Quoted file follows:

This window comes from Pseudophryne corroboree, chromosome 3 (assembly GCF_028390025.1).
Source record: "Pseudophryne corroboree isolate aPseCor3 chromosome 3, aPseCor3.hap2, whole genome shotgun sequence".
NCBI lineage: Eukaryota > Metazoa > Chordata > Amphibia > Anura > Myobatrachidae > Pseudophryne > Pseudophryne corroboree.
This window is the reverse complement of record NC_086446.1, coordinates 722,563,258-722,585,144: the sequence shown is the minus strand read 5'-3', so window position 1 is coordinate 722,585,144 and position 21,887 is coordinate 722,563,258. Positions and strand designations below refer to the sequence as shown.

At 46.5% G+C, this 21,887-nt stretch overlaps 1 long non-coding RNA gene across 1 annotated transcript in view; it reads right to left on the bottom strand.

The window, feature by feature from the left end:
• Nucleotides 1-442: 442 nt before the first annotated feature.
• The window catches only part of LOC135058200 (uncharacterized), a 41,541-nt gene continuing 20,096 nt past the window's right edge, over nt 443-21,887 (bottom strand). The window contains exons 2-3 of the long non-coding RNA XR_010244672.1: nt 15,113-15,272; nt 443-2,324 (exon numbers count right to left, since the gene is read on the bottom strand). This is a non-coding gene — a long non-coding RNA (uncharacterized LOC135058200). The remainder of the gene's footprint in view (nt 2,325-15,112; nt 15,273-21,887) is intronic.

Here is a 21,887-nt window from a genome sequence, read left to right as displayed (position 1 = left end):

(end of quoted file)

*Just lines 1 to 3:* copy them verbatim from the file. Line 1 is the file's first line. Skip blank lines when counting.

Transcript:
This window comes from Pseudophryne corroboree, chromosome 3 (assembly GCF_028390025.1).
Source record: "Pseudophryne corroboree isolate aPseCor3 chromosome 3, aPseCor3.hap2, whole genome shotgun sequence".
NCBI lineage: Eukaryota > Metazoa > Chordata > Amphibia > Anura > Myobatrachidae > Pseudophryne > Pseudophryne corroboree.